Maternity leave battle set to continue after EU vote


The European Parliament is pushing hard to bring in longer EU minimum standards for maternity leave. But MEPs are likely to face stiff resistance from some EU member states, particularly the UK.

There was a feeling of déjà vu in the Parliament yesterday (23 February) as the Womens' Rights Committee backed a report by Portuguese Socialist MEP Edite Estrela to increase minimum compulsory EU maternity leave to 20 weeks.

In June last year, a coalition of centre-right and liberal MEPs had already rejected Estrela's plans in a June vote in Strasbourg.

Estrela does not believe history will repeat itself, however, and claimed she was "confident" Parliament would back her plans this time around.

Responding to a question from EURACTIV following yesterday's vote, she argued that last year's rejection was for political reasons, as centre-right MEPs did not want to touch upon this sensitive issue ahead of June's European elections.

"A new parliament means a new situation," she said, adding that "we are legislating for the future" with this progressive proposal.

Cost too high, says UK

However, even if a majority of MEPs endorse the report, it seems likely that further political battles are inevitable.

The UK, for example, is worried about the costs involved in this latest plan, and would likely block it when it reaches ministerial level.

The British Chambers of Commerce (BCC) warned that the proposed changes would be costly during an economic downturn.

BCC Director of Policy Adam Marshall told the Associated Press that "the Pregnant Workers Directive should be about setting minimum EU standards for the health and safety of pregnant workers – not adding new payroll costs for overburdened companies and national social security systems".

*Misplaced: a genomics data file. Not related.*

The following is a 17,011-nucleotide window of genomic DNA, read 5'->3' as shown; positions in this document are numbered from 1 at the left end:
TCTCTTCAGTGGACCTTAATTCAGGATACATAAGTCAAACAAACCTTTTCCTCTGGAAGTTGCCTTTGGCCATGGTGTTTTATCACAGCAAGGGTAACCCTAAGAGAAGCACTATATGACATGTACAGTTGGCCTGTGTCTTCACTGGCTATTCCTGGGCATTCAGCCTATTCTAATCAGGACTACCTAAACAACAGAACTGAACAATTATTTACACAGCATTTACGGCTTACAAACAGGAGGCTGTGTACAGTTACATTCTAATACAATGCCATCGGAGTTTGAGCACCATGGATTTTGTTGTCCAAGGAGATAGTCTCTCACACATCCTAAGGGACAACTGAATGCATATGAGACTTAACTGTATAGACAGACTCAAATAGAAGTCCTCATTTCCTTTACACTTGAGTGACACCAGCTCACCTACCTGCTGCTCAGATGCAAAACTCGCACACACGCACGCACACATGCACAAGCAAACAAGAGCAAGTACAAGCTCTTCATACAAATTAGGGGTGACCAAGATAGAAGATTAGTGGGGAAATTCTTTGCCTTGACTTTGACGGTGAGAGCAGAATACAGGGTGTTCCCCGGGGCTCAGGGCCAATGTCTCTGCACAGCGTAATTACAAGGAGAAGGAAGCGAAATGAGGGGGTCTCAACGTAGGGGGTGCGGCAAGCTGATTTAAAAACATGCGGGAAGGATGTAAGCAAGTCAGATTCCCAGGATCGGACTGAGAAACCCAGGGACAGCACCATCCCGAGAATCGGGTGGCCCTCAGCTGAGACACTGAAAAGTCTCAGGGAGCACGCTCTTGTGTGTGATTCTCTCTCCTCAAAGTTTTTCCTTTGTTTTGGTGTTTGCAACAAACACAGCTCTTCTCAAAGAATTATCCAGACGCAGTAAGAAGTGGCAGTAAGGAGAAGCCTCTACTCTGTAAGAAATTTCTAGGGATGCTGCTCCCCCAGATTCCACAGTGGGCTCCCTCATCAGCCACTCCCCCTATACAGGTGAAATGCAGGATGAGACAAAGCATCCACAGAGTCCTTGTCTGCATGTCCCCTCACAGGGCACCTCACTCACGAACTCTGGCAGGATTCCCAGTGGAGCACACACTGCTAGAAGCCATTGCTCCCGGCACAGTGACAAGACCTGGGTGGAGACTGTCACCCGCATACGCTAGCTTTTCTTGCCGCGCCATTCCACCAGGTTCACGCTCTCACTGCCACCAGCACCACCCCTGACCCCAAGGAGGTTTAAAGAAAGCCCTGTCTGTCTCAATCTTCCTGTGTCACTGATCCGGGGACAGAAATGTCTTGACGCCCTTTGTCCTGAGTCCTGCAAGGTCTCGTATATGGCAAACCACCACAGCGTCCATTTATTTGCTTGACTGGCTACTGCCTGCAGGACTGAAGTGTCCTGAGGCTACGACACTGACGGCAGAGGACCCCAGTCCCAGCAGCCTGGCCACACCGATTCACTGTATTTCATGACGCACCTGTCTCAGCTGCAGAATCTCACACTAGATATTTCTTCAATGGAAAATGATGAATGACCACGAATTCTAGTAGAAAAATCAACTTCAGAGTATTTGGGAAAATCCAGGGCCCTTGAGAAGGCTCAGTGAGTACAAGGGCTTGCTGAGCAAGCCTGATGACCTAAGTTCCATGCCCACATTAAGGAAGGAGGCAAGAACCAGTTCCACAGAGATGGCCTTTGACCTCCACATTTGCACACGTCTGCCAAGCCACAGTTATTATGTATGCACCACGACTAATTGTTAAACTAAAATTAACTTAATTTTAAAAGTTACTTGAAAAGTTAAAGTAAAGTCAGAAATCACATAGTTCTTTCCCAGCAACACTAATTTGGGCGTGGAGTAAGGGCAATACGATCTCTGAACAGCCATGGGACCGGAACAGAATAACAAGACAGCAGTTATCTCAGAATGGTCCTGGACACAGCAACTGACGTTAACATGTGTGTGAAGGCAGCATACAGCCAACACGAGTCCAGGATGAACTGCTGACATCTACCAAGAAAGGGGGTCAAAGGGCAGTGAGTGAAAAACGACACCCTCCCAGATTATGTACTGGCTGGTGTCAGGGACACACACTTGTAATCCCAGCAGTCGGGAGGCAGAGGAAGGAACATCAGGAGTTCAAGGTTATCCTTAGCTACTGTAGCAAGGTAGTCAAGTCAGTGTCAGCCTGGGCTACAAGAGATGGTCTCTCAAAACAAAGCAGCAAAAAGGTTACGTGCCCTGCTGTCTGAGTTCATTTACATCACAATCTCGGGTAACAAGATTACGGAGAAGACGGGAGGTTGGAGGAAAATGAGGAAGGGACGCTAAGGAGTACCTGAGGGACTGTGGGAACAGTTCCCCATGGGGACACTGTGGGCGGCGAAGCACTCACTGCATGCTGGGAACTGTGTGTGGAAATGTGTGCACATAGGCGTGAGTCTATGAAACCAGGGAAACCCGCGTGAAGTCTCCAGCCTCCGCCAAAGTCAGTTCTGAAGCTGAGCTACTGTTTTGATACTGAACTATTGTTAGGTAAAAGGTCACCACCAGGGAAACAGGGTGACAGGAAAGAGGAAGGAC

"This vote introduces complexity and uncertainty, which are totally unnecessary, as the UK and other EU countries already have well-developed national maternity pay systems," he said, urging the European Parliament and EU national ministers to "overturn these costly amendments".

"Companies need to be given the space to deliver growth and jobs – without being hamstrung by new and costly maternity rules," he argued.

Report 'goes too far', says Commission

A European Commission source told EURACTIV that "we feel this report is going a bit too far," both in terms of the 20-week minimum and the paternity leave clause.

However, Estrela hit back by saying that she had received no response from the Commission when she repeatedly asked what decisions would be made regarding paternity leave.

"19 EU countries already have paternity leave legislation," she told EURACTIV, adding that "we believe we should enshrine in EU law what most member states already have".

"It's a question of harmonisation," she concluded.

In a May 2009 report, which amended the Commission's plan, Portuguese Socialist MEP Edite Estrela recommended upping the minimum compulsory leave to 20 weeks with six weeks full pay.

Estrela's report also favoured the introduction of two weeks minimum paternity leave, a measure opposed by the Commission and a number of member states. Indeed, the proposal was also opposed by centre-right MEPs, who blocked it in June 2009.

The Estrela report proposes the following changes:

  • That minimum maternity leave in the EU be extended from 14 to 20 weeks, six weeks of which would be taken immediately after childbirth.